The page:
So candidates like Vice President Biden, Mayor Buttigieg are proposing plans that build on the Affordable Care Act. And Senator Sanders and Senator Warren are looking at plans or supporting plans that would use a Medicare for All approach.

Each of those approaches can move the country to universal coverage. We have new estimates out from a Commonwealth Fund/Urban Institute report that demonstrate that both building on the Affordable Care Act and Medicare for All can move the country to universal coverage — or near-universal coverage — the difference being, in some of the proposals, whether all undocumented immigrants are covered. But both approaches do have the potential to move the country to universal coverage, improve affordability — so get those premiums down, both in plans that build on the Affordable Care Act, obviously down to zero in Medicare for All-type approaches — and really reducing the amount of money that people have to pay out of pocket when they go to the doctor.

SHANOOR SEERVAI: Uh-huh. So where do these approaches differ, then?

SARA COLLINS: They really differ in terms of how the system would look and how the system would be financed. Right now, health care is financed through a mix of spending by households. We all pay premiums, out-of-pocket costs. Employers pay premiums for people on employer-based plans, and the federal government spends a lot of money both in the employer-group market, obviously the private market through the premium tax credits, the Medicaid program. States contribute a lot of money to the Medicaid program. So we have a mix of private and public financing.

The plans that build on the Affordable Care Act would largely retain that kind of financing mix, so everybody would be responsible for contributing. In the case of a single-payer program or a Medicare for All-type approach, most of the financing that’s provided by employers, by households, by state governments — would shift to the federal government. So that’s the major difference.

SHANOOR SEERVAI: And this has been on my mind for a little while, so I’m going to ask you to help me break it down. Now it’s true that if there is a public plan, a Medicare for All, or some other public plan that covers everyone, the federal government would be spending more money on health care. But at the moment, it’s not that the money isn’t being spent — it is — but it’s in the form of tax breaks to employers. So as I understand it, employers pay for their employees to have health care, but neither the employers nor the employees are paying tax on the premiums for health care and for buying into this whole insurance system. So if things change, and it wasn’t this mix with private and public money, the federal government would no longer be giving tax breaks to employers. And so they could shift some of that money over to help pay for the public plan. Is that correct?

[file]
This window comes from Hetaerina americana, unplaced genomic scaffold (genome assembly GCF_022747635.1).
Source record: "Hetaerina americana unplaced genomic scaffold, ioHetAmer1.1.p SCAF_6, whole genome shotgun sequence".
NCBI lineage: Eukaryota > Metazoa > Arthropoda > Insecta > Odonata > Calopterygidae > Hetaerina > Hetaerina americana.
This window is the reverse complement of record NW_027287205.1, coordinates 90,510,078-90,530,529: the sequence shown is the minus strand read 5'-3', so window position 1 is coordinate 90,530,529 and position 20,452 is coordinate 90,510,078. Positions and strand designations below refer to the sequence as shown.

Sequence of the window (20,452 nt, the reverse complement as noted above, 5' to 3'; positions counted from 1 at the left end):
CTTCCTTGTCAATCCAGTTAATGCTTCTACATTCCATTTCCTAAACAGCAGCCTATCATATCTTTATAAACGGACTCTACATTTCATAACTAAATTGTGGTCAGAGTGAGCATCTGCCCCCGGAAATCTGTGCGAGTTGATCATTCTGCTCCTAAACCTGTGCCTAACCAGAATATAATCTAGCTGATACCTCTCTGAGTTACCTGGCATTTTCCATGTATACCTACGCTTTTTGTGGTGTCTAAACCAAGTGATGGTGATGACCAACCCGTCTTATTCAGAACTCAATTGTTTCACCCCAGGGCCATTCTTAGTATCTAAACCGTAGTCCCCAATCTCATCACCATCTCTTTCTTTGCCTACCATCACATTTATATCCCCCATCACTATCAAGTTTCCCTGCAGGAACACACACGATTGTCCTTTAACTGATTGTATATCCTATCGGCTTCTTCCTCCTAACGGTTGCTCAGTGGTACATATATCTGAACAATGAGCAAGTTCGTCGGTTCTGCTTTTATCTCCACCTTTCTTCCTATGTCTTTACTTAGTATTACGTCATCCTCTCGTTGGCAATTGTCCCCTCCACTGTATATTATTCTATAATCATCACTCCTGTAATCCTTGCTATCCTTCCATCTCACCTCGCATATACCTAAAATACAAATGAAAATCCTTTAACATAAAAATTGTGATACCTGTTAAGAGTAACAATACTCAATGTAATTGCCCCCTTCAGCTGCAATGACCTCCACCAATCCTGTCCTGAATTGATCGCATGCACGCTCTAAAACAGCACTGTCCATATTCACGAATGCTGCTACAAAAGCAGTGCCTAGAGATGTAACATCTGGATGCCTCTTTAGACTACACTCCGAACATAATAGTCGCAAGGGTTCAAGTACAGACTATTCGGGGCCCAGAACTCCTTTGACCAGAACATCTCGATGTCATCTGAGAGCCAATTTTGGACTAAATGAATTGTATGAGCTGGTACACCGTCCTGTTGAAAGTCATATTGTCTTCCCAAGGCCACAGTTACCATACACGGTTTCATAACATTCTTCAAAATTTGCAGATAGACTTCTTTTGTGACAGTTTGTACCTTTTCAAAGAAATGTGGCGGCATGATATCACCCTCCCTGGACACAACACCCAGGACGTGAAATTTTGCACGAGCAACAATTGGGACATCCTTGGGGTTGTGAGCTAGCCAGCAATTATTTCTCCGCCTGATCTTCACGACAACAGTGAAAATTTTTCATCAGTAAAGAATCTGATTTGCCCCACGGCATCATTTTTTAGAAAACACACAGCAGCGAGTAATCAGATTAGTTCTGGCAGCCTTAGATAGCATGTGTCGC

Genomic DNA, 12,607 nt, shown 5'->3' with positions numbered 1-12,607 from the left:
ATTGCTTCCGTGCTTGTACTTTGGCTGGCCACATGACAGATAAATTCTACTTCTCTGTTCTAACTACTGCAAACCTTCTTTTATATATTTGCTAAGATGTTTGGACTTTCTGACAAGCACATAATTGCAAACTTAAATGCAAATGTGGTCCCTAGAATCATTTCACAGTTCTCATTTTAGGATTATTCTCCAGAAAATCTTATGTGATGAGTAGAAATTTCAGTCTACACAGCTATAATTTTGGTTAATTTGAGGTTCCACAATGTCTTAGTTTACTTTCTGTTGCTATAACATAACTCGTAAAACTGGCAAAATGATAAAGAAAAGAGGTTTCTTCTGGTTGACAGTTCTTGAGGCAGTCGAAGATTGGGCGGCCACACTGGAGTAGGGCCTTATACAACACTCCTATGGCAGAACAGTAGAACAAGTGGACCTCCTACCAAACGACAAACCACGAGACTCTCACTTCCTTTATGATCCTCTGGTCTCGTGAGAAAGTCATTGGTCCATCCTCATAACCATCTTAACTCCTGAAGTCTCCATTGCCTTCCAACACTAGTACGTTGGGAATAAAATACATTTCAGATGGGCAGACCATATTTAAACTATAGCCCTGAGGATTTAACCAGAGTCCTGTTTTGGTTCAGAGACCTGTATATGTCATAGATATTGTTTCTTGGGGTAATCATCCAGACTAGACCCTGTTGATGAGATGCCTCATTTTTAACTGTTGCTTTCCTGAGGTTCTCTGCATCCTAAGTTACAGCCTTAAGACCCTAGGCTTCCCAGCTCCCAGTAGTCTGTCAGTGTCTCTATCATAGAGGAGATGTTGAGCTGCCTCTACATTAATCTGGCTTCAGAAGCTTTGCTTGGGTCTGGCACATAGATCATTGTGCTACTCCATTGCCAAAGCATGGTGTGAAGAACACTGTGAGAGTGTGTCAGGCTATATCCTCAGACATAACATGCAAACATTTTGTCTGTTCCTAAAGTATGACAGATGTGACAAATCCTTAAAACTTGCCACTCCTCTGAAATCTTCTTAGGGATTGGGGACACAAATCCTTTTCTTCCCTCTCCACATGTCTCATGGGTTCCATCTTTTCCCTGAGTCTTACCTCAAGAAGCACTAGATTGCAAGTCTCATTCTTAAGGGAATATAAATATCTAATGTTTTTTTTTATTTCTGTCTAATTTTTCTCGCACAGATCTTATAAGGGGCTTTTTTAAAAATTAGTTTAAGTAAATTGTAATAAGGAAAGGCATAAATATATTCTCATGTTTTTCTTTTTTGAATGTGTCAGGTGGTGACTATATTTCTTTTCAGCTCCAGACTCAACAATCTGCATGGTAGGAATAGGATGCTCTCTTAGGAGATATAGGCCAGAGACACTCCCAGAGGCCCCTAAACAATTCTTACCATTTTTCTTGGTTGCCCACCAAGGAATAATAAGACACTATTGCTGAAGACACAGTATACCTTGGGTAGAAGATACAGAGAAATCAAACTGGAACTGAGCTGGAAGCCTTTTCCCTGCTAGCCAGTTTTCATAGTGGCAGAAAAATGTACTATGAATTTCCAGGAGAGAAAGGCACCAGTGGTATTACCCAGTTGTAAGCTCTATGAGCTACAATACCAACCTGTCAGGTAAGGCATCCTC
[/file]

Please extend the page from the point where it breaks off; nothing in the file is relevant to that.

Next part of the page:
SARA COLLINS: That’s right. There are a lot of different ways to finance the government’s responsibility for health care in the instance of Medicare for All, or even in some of the proposals that build on the Affordable Care Act. You could raise taxes. You could move money around, like you’re suggesting. There are savings to be had, and you see this in the Urban Institute’s estimates of the Medicare for All approaches. There are fewer costs associated with providing health insurance through the Medicare program than there are through commercial insurers.